I often wonder how much influence I really have on my children and their faith. Am I really leaving a godly legacy? Does my private life impact their spiritual lives? Do my children really believe what I teach them? How has God's Word impacted their lives?
Having been an educator for nearly 17 years, understanding child development should be second nature for me. Sometimes the contrary is true, especially when it comes to spiritual things. It never occurred to me that many of the same techniques I have used in the classroom have worked in cultivating my children's spiritual development. Many childhood experts agree that children are typically who they are going to be by age 6. To some degree, I agree with this concept. When my children were born, I wanted them to have a better life than I did. I wanted to give them everything. Most of all, I wanted them to grow up in a God-fearing environment.
My children often see my husband and me pray, together and individually. They witness each of us spending time reading the Bible and they hear what we say about God and his character. I never knew how much of a sponge my daughter was until I was in a very difficult trial. My daughter was about 3 years old at the time. I was in the bathroom having a "woe is me" moment. My sweet little toddler came into the bathroom and said, "Mama, God is faithful." "Out of the mouths of babes" was surreal at that moment. I looked up from the floor and she was gone. I went through the house to look for her, and I found her playing as if she had not just rebuked me for forgetting about the character of our awesome God.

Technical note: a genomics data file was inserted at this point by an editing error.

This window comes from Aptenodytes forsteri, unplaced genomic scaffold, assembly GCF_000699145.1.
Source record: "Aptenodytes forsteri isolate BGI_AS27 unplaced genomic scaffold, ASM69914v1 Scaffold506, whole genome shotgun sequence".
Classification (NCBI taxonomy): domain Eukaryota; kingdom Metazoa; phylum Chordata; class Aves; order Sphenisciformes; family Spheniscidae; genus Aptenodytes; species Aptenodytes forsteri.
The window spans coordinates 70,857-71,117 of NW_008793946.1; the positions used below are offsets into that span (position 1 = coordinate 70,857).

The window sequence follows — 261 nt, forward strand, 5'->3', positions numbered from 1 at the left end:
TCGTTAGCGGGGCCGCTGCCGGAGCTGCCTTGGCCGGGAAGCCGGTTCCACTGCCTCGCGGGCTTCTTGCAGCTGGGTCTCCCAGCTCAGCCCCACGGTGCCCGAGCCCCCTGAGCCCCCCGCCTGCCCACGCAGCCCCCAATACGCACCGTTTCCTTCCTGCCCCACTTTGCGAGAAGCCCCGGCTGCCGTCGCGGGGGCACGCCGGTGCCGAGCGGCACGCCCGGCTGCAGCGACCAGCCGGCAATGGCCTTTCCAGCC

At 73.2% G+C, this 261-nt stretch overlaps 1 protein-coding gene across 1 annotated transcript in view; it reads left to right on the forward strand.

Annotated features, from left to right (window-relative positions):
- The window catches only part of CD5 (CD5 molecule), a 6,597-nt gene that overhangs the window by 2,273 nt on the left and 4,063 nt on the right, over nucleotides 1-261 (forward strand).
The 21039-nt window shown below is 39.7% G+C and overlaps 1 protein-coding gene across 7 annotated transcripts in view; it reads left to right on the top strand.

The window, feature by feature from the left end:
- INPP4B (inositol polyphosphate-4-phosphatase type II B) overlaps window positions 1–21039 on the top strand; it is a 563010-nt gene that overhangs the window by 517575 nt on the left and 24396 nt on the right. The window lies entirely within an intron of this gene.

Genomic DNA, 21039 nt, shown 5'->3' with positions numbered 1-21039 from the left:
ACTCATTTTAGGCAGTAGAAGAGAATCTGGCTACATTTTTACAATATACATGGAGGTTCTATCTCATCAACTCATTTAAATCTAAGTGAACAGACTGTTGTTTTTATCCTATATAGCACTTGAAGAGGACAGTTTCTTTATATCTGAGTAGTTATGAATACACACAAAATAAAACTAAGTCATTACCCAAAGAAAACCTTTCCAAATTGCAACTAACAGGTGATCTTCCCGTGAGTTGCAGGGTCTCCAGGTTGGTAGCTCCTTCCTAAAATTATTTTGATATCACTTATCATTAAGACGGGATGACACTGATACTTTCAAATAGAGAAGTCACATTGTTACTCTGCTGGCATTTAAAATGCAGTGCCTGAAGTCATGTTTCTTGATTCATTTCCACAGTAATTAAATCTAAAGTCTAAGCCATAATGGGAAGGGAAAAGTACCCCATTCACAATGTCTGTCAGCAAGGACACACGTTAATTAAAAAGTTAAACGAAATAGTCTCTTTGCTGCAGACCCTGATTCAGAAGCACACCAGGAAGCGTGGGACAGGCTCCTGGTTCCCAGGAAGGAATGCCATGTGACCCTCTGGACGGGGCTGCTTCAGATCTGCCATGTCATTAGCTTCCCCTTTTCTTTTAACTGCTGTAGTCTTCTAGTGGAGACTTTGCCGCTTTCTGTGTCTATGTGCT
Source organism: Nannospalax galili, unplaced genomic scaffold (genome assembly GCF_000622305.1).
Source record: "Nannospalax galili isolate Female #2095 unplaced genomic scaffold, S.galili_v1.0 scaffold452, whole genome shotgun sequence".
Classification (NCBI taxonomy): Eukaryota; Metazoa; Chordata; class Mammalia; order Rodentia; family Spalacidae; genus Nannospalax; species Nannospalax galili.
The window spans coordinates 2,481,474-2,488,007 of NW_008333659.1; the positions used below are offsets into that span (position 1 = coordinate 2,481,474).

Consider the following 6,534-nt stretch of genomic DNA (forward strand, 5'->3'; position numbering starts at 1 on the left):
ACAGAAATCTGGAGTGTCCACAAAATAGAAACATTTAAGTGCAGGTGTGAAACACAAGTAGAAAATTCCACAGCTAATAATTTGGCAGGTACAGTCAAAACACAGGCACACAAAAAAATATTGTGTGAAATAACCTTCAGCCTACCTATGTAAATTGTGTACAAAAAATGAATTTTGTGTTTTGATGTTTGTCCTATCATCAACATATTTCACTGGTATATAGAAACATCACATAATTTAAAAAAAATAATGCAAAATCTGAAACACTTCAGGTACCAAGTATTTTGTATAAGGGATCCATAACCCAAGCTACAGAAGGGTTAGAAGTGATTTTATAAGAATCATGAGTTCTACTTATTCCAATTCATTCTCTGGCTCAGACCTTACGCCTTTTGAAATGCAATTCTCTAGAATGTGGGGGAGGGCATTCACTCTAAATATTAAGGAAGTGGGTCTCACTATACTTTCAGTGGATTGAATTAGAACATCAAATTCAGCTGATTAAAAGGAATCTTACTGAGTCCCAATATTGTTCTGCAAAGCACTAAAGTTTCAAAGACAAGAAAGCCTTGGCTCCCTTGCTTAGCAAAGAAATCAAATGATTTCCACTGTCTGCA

Often my husband will lie prostrate on the floor while praying in the mornings. One morning about a year ago, my husband was praying and was disturbed by the sound of our children repeating his prayer. Not only were they repeating what he was saying; both had assumed the same position, praying prostrate before God. Amazing. The Bible instructs us in Proverbs 22:6, "Direct your children onto the right path, and when they are older, they will not leave it." I used to wonder if leading by example would really impact my children. God has been gracious enough to allow me to live long enough to see how our private lives have already been imprinted into our children.
The power of the tongue
Children learn things seemingly at the speed of light. Especially things we wish they did not. As parents, we have to fight really hard to dismantle the power of Satan's tactics to lure our children into darkness. My children learn all kinds of things throughout the course of day. They learn how they do not measure up, how pretty or handsome they are not, and—my favorite—how "Christian" they are as opposed to their classmates. There are days when I must speak into their lives what God says about them. My daughter is in early adolescence, and her issues range on a daily basis from beauty to diversity. To combat the world's ideas concerning her inability to measure up academically to her peers, I have drilled into her that there is power in her words. I often tell her, "If you say you cannot do something then you will not be able to do it." In education, we call this self-fulfilling prophecy. I often have to reassure my son, the perfectionist, that just because something is hard does not mean he cannot do it.
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